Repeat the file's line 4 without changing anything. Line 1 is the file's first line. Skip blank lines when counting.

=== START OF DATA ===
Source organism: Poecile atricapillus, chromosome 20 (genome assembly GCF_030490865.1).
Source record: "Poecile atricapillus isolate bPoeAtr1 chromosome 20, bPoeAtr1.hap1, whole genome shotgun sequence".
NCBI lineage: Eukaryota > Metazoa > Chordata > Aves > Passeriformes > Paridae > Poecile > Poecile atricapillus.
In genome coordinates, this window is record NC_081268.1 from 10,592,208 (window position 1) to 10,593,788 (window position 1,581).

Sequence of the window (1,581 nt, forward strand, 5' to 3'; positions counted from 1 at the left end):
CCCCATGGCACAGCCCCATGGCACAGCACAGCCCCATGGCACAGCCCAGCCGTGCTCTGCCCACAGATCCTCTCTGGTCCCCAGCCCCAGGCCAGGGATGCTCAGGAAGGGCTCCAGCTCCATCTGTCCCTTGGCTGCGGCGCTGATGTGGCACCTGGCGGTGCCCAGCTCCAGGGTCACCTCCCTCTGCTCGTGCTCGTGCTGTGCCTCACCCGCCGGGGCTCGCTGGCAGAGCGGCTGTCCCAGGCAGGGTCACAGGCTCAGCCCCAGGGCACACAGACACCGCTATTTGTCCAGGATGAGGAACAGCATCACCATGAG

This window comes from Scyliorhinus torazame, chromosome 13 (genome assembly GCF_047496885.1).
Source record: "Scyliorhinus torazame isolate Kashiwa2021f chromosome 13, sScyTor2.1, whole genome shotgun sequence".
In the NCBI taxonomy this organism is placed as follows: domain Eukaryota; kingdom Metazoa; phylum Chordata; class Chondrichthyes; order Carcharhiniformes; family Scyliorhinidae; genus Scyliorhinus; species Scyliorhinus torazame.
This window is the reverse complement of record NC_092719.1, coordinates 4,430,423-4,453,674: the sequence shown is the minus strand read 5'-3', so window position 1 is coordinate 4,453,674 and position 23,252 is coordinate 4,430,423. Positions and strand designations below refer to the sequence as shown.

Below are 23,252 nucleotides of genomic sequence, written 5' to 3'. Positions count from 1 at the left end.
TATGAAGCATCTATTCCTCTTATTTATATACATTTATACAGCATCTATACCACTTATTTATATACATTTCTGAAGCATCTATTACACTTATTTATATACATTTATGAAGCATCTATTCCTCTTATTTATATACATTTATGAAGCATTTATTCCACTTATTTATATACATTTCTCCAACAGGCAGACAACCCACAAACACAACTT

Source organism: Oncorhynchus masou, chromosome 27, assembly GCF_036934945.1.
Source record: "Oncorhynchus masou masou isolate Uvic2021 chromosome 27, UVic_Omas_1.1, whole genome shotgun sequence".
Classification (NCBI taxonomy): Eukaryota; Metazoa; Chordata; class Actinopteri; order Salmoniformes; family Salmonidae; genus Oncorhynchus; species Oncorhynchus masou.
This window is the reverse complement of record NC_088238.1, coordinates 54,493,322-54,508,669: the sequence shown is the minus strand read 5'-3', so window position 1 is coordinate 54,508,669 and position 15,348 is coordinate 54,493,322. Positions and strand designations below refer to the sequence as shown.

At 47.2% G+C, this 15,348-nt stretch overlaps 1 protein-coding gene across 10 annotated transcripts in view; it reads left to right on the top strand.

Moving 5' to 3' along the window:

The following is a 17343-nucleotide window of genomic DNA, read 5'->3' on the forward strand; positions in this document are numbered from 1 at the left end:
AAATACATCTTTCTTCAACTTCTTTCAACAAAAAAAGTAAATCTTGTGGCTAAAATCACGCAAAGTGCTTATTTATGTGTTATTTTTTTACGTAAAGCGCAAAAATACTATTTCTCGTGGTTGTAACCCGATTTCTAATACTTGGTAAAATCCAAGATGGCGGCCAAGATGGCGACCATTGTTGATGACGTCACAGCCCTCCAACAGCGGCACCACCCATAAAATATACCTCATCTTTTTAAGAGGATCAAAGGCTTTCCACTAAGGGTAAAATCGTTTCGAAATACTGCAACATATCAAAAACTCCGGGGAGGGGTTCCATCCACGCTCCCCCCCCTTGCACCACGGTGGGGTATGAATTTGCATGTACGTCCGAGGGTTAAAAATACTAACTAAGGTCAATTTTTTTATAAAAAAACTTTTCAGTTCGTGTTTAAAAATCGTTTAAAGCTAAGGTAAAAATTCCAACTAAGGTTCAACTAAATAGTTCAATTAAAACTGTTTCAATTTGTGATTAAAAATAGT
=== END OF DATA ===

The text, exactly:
In genome coordinates, this window is record NC_081268.1 from 10,592,208 (window position 1) to 10,593,788 (window position 1,581).